June 2017
Volume 58, Issue 8
Open Access
ARVO Annual Meeting Abstract  |   June 2017
Limbal Stromal Stem Cell Therapy for Acute and Chronic Superficial Corneal Pathologies: Early Clinical Outcomes of The Funderburgh Technique
Author Affiliations & Notes
  • Sayan Basu
    Tej Kohli Cornea Institute, L V Prasad Eye Institute, Hyderabad, Telangana, India
  • Mukesh Damala
    Tej Kohli Cornea Institute, L V Prasad Eye Institute, Hyderabad, Telangana, India
  • Vivek Singh
    Tej Kohli Cornea Institute, L V Prasad Eye Institute, Hyderabad, Telangana, India
  • Footnotes
    Commercial Relationships   Sayan Basu, None; Mukesh Damala, None; Vivek Singh, None
  • Footnotes
    Support  None
Investigative Ophthalmology & Visual Science June 2017, Vol.58, 3371. doi:
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      Sayan Basu, Mukesh Damala, Vivek Singh; Limbal Stromal Stem Cell Therapy for Acute and Chronic Superficial Corneal Pathologies: Early Clinical Outcomes of The Funderburgh Technique. Invest. Ophthalmol. Vis. Sci. 2017;58(8):3371.

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      © ARVO (1962-2015); The Authors (2016-present)

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Abstract

Purpose : Conventional therapies for potentially blinding corneal disorders like burns, ulcers and scars have several limitations. We aimed to clinically validate the findings of previous animal studies, which had indicated that application of limbal stromal stem cells (LSSC) to the wounded corneal surface promoted corneal stromal regeneration, prevented fibrosis and restored corneal transparency.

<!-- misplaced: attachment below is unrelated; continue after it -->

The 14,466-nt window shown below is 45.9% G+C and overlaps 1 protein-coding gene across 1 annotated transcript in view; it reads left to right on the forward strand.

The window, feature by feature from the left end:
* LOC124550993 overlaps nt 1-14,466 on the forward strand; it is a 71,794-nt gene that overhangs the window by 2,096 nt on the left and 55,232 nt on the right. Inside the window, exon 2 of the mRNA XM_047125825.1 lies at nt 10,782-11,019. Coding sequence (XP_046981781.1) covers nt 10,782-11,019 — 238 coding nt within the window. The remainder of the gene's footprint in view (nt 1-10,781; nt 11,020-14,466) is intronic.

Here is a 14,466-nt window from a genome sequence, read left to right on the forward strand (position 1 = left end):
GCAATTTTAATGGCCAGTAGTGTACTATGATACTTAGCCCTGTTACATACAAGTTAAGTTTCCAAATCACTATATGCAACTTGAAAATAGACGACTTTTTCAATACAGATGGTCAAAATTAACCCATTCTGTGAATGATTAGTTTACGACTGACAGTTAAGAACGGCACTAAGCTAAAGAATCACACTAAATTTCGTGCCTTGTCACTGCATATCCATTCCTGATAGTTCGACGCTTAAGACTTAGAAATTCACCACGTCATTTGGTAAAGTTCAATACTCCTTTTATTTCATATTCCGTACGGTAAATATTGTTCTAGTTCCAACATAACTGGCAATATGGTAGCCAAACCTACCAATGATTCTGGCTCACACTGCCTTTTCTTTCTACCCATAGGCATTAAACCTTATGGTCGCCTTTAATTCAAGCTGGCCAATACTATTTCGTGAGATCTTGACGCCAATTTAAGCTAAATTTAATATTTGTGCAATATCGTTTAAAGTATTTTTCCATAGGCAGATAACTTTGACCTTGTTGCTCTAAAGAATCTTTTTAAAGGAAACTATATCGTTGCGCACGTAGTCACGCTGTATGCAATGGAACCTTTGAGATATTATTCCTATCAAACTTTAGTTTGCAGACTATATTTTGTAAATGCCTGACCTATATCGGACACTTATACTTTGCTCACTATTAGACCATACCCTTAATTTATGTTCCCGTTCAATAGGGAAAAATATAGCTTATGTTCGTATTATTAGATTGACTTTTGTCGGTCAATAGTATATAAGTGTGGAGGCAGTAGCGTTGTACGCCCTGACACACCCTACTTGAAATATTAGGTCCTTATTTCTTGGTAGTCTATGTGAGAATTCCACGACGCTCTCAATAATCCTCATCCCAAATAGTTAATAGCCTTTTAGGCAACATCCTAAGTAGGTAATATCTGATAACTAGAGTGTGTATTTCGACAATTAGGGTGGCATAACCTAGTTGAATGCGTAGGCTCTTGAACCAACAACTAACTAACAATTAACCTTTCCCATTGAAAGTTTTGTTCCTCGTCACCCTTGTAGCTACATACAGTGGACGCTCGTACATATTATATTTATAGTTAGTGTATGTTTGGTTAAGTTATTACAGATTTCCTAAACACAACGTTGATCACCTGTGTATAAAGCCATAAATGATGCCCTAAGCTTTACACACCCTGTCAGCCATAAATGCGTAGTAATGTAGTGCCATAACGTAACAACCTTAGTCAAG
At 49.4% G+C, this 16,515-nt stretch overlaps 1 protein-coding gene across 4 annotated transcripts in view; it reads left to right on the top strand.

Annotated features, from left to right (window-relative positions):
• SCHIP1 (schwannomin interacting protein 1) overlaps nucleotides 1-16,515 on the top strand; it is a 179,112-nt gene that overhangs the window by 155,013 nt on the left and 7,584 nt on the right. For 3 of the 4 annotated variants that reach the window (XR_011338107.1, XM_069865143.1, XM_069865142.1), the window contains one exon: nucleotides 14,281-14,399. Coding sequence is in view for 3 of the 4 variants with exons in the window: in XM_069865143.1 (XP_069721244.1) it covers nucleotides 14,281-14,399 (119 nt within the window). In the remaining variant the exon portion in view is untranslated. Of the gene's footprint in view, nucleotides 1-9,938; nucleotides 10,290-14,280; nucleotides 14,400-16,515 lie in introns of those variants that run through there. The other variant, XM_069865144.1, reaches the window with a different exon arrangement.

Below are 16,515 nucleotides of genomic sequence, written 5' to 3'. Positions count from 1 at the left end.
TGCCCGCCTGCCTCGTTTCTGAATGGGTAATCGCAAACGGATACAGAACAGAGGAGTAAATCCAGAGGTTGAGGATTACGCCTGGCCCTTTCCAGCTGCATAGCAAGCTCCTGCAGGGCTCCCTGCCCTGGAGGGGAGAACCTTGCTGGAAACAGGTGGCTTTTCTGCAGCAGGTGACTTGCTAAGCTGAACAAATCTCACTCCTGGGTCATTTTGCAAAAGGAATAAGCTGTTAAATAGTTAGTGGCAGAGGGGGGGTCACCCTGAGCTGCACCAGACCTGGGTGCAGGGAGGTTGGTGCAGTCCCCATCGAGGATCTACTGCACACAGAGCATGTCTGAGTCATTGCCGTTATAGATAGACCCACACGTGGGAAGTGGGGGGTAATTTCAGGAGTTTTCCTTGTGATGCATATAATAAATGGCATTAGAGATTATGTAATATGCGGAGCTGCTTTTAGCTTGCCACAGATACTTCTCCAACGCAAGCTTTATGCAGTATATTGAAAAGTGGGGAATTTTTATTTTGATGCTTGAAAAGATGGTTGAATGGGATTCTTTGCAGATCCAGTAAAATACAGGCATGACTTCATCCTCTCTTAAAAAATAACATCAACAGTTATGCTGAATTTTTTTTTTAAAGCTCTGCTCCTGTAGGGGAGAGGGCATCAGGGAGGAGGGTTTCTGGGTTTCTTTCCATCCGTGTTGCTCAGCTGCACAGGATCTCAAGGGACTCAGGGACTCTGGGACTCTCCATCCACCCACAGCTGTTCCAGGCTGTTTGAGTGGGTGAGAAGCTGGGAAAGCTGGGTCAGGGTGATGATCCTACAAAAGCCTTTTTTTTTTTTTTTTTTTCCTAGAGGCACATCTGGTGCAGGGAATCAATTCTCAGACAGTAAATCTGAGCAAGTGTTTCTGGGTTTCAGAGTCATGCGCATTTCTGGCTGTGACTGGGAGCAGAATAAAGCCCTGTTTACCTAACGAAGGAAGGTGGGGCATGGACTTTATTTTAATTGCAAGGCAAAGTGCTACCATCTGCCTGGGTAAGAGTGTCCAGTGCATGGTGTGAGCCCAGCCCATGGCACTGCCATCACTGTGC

Methods : In this pilot-clinical trial, one-clock hour wide limbal biopsies were obtained from donor eyes. The LSSC were isolated ex-vivo using a previously standardized xeno-free cultivation technique. The Funderbugh technique of LSSC delivery involved: (i) debridement of the corneal epithelium using a dry sponge; (ii) mixing 0.5 million LSSC in 0.05ml of the fibrinogen component of commercially available fibrin sealant and layering it over the bared corneal stroma; (iii) adding 0.05ml of the thrombin component and allowing the two components to gel; and (iv) placing a bandage contact lens on the eye. Patients in the study group were prescribed prophylactic topical antibiotics without any corticosteroids. Patients in the control group received the standard medical therapy, including topical corticosteroids, along with debridement and fibrin glue but without the cells.

Results : The study group included 5 eyes each with acute corneal burns and sterile non-healing ulcers, which received allogeneic LSSC; and 5 eyes with chronic post-infectious scars, which received autologous LSSC. The control group was matched both in terms of numbers and baseline characteristics. At 4 weeks, when compared to controls, the eyes receiving LSSC, irrespective of the source, showed: (i) greater improvement in best-corrected visual acuity (P=0.003); (ii) faster corneal epithelization (p=0.002); (iii) better corneal clarity, evaluated both clinically (P=0.012) and on scheimpflug imaging (P<0.0001); and lesser corneal vascularization (p<0.0001). None of the 15 eyes receiving LSSC required a second surgical intervention as compared to 6 of 15 (40%) eyes in the control group (p=0.017).

Conclusions : The Funderburgh technique of delivering autologous and allogeneic LSSC was effective in enhancing vision, promoting corneal epithelization, improving corneal clarity, reducing corneal scarring and thus obviating the need for corneal transplantation in eyes with corneal burns, ulcers and scars.

This is an abstract that was submitted for the 2017 ARVO Annual Meeting, held in Baltimore, MD, May 7-11, 2017.

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